The Donald Trump administration announced today that the United States will provide an additional $225 million in emergency food aid for Yemen, significantly more than the $73 million in Yemeni assistance that the United States cut in March.
Secretary of State Mike Pompeo at a press briefing that the assistance will go to a UN emergency food program in southern Yemen and to a reduced operation in northern Yemen that the UN World Food Program "was forced to scale down earlier this month because of the Iran-backed Houthis.”
The Trump administration previously announced some $1.7 million in aid to help Yemenis cope with the COVID-19 crisis, but that accounts for less than 1% of the $1.3 billion that the Yemen Relief and Reconstruction Foundation estimates will be needed to help the country cope with the coronavirus pandemic.
Lise Grande, the UN humanitarian aid coordinator for Yemen, praised the $225 million in food aid as “a lifeline” as the COVID-19 pandemic spreads “faster and faster.”
“Every day, millions of innocent Yemeni people wake up hungry,” Grande told Al-Monitor. “Everywhere you go, people need help. UN programs are closing every day because of lack of funding.”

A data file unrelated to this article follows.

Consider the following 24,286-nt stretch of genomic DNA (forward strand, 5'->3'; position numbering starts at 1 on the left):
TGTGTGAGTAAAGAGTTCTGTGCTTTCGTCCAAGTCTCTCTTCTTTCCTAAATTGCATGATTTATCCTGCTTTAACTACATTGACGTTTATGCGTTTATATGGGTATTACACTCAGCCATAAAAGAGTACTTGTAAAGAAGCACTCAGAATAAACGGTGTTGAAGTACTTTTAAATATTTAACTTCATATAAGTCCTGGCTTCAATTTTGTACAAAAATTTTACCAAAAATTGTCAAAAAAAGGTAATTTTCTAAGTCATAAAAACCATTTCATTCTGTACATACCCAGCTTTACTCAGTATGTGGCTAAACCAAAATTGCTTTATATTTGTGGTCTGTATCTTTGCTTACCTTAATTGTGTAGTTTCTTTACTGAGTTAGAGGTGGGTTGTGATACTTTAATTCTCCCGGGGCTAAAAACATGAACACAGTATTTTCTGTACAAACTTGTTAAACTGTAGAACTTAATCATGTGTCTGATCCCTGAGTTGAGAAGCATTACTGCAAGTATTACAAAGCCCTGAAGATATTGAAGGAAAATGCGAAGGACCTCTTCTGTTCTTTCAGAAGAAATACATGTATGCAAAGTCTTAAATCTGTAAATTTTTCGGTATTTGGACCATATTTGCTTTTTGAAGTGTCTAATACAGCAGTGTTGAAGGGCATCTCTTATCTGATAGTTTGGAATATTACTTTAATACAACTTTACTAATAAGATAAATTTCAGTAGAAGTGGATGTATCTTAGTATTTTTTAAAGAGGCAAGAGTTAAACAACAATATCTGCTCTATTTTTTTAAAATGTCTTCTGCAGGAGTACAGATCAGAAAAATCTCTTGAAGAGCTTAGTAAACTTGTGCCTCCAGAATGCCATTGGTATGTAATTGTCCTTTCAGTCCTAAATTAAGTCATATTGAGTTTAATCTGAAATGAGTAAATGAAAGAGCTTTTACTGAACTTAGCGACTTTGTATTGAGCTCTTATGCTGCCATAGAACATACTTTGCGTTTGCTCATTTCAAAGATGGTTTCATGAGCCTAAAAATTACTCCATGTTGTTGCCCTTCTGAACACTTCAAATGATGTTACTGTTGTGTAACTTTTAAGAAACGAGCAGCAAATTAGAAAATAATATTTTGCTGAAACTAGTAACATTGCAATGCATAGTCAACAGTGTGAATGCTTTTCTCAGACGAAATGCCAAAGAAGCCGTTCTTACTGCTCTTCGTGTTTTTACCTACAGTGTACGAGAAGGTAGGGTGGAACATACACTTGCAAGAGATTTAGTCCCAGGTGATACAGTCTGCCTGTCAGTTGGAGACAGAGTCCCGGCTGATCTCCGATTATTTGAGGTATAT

Since July 2018, the United States has provided more than $1.1 billion in Yemen humanitarian aid to international organizations and nongovernmental organization partners.
In March, the Trump administration cut $73 million in aid to Houthi-controlled territories, where the majority of the Yemeni population lives, citing the rebels’ aid restrictions.
The steep aid cut, coupled with the administration’s decision to stop working with the World Health Organization, forced the United Nations to scale back many of its operations throughout the war-torn country.
“We welcome the announcement of US funding, but it still doesn’t solve the problem of suspended aid for the WHO organizations working in northern Yemen,” said Scott Paul, the humanitarian policy lead for Oxfam America. “We are still calling for USAID to work with other donors and authorities to find a way to safely resume funding for programs that provide clean water, soap distribution, support for health care centers and more.”
The Houthis have since made some concessions on humanitarian assistance, such as scrapping their plans for a 2% foreign aid tax and agreeing to allow NGOs to use biometrics to scan for fraud.
Humanitarian officials within the administration acknowledge that some progress has been made but more needs to be done to allow agencies to operate independently.
“We need to see concrete actions to remove impediments, including approvals for travel permits to deliver aid, honoring partner agreements, halting interference in the selection of beneficiaries and allowing agencies to operate independently, neutrally on the basis of need,” said Richard Albright, the deputy assistant secretary for the Bureau of Population, Refugees, and Migration, at a press briefing.